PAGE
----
But just as there were double standards when it came to accusations of sexual misconduct in the United States related to partisan affiliation—accusations against Republicans like Justice Brett Kavanaugh were accepted at face value while the woman who alleged that President Joe Biden had assaulted her with just as little proof was depicted as crazy and unreliable—it is equally clear that responses to the use of rape as a weapon of war are similarly determined by how you feel about Israel. This is not so much a measure of the hypocrisy of Israel-haters as it is a function of ideology. If, like so many Americans on the left—particularly those young people who have been indoctrinated in woke mythology—you are always ready to believe that Israel is in the wrong and the Palestinians are victims no matter what they do, then you are merely doing what the teachings of intersectionality dictate. When faced with accusations against people regarded as oppressors, the woke believe all women. When it is their allegedly powerless victims who are committing the crimes, they demand evidence and dismiss the facts even when they are presented with them.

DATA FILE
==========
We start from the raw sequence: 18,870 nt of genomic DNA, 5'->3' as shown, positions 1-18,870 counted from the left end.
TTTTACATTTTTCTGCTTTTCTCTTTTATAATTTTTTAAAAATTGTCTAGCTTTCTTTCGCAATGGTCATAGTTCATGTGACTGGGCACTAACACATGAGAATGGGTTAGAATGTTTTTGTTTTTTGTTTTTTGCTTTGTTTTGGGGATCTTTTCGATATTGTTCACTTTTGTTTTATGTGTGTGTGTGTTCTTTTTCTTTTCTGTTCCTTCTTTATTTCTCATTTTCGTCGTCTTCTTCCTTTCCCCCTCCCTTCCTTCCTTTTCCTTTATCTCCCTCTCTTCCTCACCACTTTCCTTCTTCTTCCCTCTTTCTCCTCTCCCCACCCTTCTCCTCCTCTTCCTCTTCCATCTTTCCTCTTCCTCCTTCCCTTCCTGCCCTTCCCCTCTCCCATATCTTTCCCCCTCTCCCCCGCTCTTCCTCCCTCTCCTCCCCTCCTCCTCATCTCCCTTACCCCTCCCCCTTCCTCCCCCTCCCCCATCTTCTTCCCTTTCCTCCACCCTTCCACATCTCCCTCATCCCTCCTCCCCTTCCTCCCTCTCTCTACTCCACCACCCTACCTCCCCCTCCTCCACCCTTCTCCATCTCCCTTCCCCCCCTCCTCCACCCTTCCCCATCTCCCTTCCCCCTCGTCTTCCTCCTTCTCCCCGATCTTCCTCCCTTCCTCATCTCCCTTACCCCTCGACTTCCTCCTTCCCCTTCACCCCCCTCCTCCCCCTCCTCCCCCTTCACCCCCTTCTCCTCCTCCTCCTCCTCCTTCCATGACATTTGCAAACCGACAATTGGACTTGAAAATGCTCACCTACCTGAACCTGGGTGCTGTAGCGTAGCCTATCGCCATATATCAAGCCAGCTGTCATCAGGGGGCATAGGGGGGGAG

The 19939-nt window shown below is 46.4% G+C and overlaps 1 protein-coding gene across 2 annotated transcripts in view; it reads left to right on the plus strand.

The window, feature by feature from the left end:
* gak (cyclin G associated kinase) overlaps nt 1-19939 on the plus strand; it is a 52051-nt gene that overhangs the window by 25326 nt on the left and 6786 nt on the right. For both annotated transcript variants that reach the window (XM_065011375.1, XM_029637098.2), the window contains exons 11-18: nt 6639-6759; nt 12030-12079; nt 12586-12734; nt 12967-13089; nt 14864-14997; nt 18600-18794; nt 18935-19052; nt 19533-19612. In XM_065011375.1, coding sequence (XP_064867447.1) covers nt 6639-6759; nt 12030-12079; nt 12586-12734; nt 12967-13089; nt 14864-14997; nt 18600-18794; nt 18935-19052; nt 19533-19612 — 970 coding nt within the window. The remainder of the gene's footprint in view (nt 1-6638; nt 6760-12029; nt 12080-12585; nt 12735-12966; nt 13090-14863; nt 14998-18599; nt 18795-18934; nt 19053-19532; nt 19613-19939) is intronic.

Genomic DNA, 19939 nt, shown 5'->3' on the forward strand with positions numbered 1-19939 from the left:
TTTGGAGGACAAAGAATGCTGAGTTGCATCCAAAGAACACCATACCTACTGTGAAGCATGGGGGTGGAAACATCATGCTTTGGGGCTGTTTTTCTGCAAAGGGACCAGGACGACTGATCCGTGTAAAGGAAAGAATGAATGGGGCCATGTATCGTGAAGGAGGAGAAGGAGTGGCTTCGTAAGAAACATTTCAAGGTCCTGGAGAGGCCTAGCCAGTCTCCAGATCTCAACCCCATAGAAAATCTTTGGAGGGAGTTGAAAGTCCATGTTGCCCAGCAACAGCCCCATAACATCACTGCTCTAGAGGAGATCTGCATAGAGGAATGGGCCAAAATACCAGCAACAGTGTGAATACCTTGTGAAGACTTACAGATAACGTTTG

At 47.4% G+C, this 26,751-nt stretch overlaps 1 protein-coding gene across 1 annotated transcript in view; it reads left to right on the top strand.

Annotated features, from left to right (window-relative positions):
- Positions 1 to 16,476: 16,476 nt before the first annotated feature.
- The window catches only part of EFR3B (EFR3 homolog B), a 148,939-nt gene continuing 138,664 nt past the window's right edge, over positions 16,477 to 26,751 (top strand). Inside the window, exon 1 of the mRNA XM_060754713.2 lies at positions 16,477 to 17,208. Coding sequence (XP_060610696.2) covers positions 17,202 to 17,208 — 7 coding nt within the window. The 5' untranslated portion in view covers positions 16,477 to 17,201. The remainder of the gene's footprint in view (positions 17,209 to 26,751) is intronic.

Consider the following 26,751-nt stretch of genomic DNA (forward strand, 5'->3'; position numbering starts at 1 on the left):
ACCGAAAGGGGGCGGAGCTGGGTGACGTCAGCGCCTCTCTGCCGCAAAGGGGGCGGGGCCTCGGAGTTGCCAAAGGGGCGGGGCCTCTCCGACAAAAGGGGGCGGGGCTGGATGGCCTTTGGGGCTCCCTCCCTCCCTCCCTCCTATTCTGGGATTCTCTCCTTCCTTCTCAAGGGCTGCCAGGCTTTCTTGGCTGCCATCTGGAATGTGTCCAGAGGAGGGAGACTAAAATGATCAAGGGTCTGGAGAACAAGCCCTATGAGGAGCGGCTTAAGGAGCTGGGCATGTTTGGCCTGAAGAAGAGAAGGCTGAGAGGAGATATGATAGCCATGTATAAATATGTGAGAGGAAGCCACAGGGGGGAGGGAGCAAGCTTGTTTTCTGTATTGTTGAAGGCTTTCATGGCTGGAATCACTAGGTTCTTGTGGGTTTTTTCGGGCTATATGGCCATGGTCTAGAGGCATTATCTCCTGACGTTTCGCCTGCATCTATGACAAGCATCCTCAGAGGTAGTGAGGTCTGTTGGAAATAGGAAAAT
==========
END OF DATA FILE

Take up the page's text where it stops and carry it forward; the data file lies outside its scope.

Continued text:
The controversies over Hamas rapes on Oct. 7, coupled with the wars being waged inside publications like the Times about them, are an indication of just how much the toxic influence of critical studies has warped both journalism and public discourse. It has exposed the dishonesty of feminist groups and international bodies that have stayed silent when they should have spoken up.

Above all else, it conclusively demonstrates the connection between the new leftist ideological orthodoxies that dominate academia and popular culture—and the crudest sort of Jew-hatred. The mobs on the streets chanting for Israel’s destruction and terrorism against Jews are no different than the mobs in liberal newsrooms; they are equally disinterested in the truth. What they care about is aiding the war on Israel and the Jews, and if that means engaging in what can only be described as the 21st-century version of Holocaust denial, then that is what they will do. But as we know from past discussions about Holocaust denial, no one should be under any illusions about the questions raised about the veracity of reports about the slaughter and mistreatment of Jews. Such talk is always a reliable indicator of antisemitism.

Jonathan S. Tobin is editor-in-chief of JNS (Jewish News Syndicate). Follow him: @jonathans_tobin.